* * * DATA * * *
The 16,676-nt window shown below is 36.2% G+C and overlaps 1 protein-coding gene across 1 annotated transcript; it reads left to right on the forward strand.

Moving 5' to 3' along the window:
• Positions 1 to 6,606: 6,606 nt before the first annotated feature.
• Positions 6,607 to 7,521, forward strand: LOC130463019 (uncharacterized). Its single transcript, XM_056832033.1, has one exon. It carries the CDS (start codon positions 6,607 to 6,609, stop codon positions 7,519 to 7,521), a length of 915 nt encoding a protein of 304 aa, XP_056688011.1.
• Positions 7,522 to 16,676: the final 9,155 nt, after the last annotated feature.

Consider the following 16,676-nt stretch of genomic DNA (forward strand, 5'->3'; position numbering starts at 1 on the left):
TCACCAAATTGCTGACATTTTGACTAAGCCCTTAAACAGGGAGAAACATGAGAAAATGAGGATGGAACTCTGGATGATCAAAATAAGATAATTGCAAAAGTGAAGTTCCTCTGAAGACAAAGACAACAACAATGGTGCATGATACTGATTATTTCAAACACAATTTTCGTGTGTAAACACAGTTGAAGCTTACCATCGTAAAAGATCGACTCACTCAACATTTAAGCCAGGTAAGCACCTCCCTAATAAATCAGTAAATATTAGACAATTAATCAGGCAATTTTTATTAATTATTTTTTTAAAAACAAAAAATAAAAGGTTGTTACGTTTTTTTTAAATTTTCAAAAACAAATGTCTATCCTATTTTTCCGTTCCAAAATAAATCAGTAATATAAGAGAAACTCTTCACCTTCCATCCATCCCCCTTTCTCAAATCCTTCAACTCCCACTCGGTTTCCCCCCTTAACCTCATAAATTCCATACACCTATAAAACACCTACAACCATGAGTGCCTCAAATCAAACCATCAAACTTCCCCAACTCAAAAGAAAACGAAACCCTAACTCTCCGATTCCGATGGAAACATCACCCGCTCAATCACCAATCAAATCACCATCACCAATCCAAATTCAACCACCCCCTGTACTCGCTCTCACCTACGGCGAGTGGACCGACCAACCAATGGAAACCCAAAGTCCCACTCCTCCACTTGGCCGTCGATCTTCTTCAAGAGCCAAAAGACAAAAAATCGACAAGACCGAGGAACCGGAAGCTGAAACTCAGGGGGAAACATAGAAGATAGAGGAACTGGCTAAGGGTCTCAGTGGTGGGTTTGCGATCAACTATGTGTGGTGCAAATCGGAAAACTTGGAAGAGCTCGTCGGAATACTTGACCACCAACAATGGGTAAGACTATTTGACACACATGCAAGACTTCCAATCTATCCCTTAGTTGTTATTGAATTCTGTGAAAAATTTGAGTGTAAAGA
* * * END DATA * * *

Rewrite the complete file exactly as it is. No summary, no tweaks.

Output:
The 16,676-nt window shown below is 36.2% G+C and overlaps 1 protein-coding gene across 1 annotated transcript; it reads left to right on the forward strand.

Moving 5' to 3' along the window:
• Positions 1 to 6,606: 6,606 nt before the first annotated feature.
• Positions 6,607 to 7,521, forward strand: LOC130463019 (uncharacterized). Its single transcript, XM_056832033.1, has one exon. It carries the CDS (start codon positions 6,607 to 6,609, stop codon positions 7,519 to 7,521), a length of 915 nt encoding a protein of 304 aa, XP_056688011.1.
• Positions 7,522 to 16,676: the final 9,155 nt, after the last annotated feature.

Consider the following 16,676-nt stretch of genomic DNA (forward strand, 5'->3'; position numbering starts at 1 on the left):
TCACCAAATTGCTGACATTTTGACTAAGCCCTTAAACAGGGAGAAACATGAGAAAATGAGGATGGAACTCTGGATGATCAAAATAAGATAATTGCAAAAGTGAAGTTCCTCTGAAGACAAAGACAACAACAATGGTGCATGATACTGATTATTTCAAACACAATTTTCGTGTGTAAACACAGTTGAAGCTTACCATCGTAAAAGATCGACTCACTCAACATTTAAGCCAGGTAAGCACCTCCCTAATAAATCAGTAAATATTAGACAATTAATCAGGCAATTTTTATTAATTATTTTTTTAAAAACAAAAAATAAAAGGTTGTTACGTTTTTTTTAAATTTTCAAAAACAAATGTCTATCCTATTTTTCCGTTCCAAAATAAATCAGTAATATAAGAGAAACTCTTCACCTTCCATCCATCCCCCTTTCTCAAATCCTTCAACTCCCACTCGGTTTCCCCCCTTAACCTCATAAATTCCATACACCTATAAAACACCTACAACCATGAGTGCCTCAAATCAAACCATCAAACTTCCCCAACTCAAAAGAAAACGAAACCCTAACTCTCCGATTCCGATGGAAACATCACCCGCTCAATCACCAATCAAATCACCATCACCAATCCAAATTCAACCACCCCCTGTACTCGCTCTCACCTACGGCGAGTGGACCGACCAACCAATGGAAACCCAAAGTCCCACTCCTCCACTTGGCCGTCGATCTTCTTCAAGAGCCAAAAGACAAAAAATCGACAAGACCGAGGAACCGGAAGCTGAAACTCAGGGGGAAACATAGAAGATAGAGGAACTGGCTAAGGGTCTCAGTGGTGGGTTTGCGATCAACTATGTGTGGTGCAAATCGGAAAACTTGGAAGAGCTCGTCGGAATACTTGACCACCAACAATGGGTAAGACTATTTGACACACATGCAAGACTTCCAATCTATCCCTTAGTTGTTATTGAATTCTGTGAAAAATTTGAGTGTAAAGA